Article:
There is a bar with no name at the intersection of love and loneliness. All art is made there. They often say writing is a lonely pursuit. I often question the veracity of this claim. I wonder if writing is a pursuit full of life and vigour, perhaps, only carried out by lonely people. To some extent, all artistic pursuit had an air of loneliness to it. Art had nothing to do with what you made. It was about how you lived. A pencil-pusher adding numbers throughout the day may do it artistically. Someone else may be a master with the paintbrush and still not have an ounce of art in them, their skill being mainly mechanical. Art was about how you saw things. The medium, the expression, the ultimate act of creating something was but a release. I did not yet know where I stood in this dichotomy.
To live artistically was to love every little thing in the world. You had to be on the periphery, on the outside looking in, as if you were staring into an aquarium. You had to make a note of all you could see with as much honesty as you could muster. The looking was the art itself. The rest happened on its own. This obsession with looking bound us, artists, to some measure of loneliness. I knew because I felt it. I am in awe of the blooming flowers because there is love in me. There is loneliness in me, too; I stop to notice the flowers. I look at a plant, and I see a metaphor. I find myself among people, and I see some problem that needs to be fixed. A wave of restlessness, of helplessness, courses over me. It reminds me of my limitations, of how I am just one man, of how little I can do, if at all, and suddenly, I am lonely.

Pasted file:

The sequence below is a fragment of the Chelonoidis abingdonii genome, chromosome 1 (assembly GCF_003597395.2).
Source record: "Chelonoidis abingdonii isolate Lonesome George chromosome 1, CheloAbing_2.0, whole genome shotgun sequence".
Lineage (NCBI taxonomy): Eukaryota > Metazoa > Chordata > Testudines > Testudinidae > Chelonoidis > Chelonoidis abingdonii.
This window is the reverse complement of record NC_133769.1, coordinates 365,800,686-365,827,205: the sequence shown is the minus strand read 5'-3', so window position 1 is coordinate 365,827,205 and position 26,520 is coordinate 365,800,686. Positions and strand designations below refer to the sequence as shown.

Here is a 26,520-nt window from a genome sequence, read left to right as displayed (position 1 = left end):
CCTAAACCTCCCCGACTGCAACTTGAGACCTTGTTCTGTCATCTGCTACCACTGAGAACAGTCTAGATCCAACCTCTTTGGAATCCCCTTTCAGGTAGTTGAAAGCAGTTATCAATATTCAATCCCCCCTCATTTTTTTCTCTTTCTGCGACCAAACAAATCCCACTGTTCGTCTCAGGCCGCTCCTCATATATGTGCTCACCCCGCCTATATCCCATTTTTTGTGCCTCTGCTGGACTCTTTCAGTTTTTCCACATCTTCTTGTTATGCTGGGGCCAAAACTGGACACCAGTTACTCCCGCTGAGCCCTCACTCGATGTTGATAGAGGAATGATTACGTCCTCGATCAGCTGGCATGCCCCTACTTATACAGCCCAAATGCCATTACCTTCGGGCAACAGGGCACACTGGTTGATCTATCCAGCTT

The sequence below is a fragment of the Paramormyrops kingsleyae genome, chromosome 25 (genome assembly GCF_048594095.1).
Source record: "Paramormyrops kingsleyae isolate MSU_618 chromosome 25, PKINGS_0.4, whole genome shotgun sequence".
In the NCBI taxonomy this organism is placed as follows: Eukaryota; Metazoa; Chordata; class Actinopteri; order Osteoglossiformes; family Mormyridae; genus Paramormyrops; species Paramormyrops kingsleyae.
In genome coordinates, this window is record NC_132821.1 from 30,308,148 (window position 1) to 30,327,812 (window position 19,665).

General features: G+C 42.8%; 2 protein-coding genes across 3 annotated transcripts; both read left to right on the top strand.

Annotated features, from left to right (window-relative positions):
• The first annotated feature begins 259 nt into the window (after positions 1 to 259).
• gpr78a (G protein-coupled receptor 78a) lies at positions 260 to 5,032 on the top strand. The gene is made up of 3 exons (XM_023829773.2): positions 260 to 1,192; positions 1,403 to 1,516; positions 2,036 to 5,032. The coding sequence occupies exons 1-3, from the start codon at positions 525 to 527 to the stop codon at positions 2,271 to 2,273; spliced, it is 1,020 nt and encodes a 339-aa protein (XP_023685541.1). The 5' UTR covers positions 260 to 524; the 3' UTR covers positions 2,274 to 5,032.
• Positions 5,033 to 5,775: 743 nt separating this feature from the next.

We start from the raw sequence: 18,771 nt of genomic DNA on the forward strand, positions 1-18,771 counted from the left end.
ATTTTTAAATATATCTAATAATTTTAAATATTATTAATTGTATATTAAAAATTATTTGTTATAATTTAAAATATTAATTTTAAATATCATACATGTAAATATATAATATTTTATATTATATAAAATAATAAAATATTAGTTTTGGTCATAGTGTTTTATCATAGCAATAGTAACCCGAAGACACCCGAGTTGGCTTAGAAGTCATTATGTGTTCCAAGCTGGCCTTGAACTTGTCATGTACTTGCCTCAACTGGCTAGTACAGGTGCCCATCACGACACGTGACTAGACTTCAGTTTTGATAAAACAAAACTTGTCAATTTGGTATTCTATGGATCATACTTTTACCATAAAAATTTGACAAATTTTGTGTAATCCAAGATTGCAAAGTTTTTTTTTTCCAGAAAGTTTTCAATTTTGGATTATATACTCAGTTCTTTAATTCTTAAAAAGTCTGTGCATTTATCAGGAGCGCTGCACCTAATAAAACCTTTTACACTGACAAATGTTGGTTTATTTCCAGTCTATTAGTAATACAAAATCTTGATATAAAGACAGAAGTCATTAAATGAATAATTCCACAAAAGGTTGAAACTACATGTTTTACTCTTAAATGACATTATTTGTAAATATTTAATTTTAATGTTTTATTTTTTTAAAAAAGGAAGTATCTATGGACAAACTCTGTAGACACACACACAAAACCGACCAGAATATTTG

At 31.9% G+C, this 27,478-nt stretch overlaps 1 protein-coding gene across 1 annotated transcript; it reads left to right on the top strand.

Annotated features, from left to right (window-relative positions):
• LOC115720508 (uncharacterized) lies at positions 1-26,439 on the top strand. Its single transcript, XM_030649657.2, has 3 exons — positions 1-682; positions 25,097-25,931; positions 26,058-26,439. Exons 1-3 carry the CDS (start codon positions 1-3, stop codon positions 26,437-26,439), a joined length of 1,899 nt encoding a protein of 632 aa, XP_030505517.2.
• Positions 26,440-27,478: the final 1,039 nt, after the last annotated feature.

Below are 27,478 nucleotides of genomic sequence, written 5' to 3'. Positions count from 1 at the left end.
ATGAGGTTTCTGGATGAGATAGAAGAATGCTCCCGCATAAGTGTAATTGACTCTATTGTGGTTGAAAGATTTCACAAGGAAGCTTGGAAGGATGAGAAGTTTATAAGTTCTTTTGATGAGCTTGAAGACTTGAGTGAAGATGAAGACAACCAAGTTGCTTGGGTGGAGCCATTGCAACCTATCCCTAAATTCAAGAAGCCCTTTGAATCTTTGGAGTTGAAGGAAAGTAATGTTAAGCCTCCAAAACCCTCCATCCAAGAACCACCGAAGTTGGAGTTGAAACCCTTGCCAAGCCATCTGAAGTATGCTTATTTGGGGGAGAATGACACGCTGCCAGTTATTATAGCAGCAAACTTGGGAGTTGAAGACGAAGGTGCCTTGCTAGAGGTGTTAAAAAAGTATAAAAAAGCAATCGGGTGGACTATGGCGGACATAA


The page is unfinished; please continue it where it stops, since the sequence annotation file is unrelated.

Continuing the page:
I do not know yet if I am an artist. I do not know the limits of the love I possess for this world. But I know what they mean when they say writing is a lonely pursuit. I feel it now, more often by the day. I often catch myself stopping to look at the flowers.